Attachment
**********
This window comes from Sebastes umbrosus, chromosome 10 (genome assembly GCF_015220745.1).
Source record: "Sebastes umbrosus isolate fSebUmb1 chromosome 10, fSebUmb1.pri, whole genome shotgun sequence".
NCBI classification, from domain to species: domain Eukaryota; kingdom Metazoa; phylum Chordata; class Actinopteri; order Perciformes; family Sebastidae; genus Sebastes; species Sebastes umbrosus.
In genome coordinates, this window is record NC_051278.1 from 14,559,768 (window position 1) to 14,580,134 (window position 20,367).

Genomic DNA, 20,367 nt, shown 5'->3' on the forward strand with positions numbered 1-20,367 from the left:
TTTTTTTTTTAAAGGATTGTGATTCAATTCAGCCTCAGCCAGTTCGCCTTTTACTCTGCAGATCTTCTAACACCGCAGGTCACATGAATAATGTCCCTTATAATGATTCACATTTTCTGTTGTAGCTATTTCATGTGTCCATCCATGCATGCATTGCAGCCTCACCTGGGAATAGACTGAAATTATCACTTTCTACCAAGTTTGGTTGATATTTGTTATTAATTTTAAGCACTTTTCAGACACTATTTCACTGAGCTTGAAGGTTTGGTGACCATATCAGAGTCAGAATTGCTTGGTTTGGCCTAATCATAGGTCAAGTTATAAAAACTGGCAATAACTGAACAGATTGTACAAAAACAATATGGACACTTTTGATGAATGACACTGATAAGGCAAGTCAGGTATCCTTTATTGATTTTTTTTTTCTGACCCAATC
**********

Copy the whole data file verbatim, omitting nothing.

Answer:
This window comes from Sebastes umbrosus, chromosome 10 (genome assembly GCF_015220745.1).
Source record: "Sebastes umbrosus isolate fSebUmb1 chromosome 10, fSebUmb1.pri, whole genome shotgun sequence".
NCBI classification, from domain to species: domain Eukaryota; kingdom Metazoa; phylum Chordata; class Actinopteri; order Perciformes; family Sebastidae; genus Sebastes; species Sebastes umbrosus.
In genome coordinates, this window is record NC_051278.1 from 14,559,768 (window position 1) to 14,580,134 (window position 20,367).

Genomic DNA, 20,367 nt, shown 5'->3' on the forward strand with positions numbered 1-20,367 from the left:
TTTTTTTTTTAAAGGATTGTGATTCAATTCAGCCTCAGCCAGTTCGCCTTTTACTCTGCAGATCTTCTAACACCGCAGGTCACATGAATAATGTCCCTTATAATGATTCACATTTTCTGTTGTAGCTATTTCATGTGTCCATCCATGCATGCATTGCAGCCTCACCTGGGAATAGACTGAAATTATCACTTTCTACCAAGTTTGGTTGATATTTGTTATTAATTTTAAGCACTTTTCAGACACTATTTCACTGAGCTTGAAGGTTTGGTGACCATATCAGAGTCAGAATTGCTTGGTTTGGCCTAATCATAGGTCAAGTTATAAAAACTGGCAATAACTGAACAGATTGTACAAAAACAATATGGACACTTTTGATGAATGACACTGATAAGGCAAGTCAGGTATCCTTTATTGATTTTTTTTTTCTGACCCAATC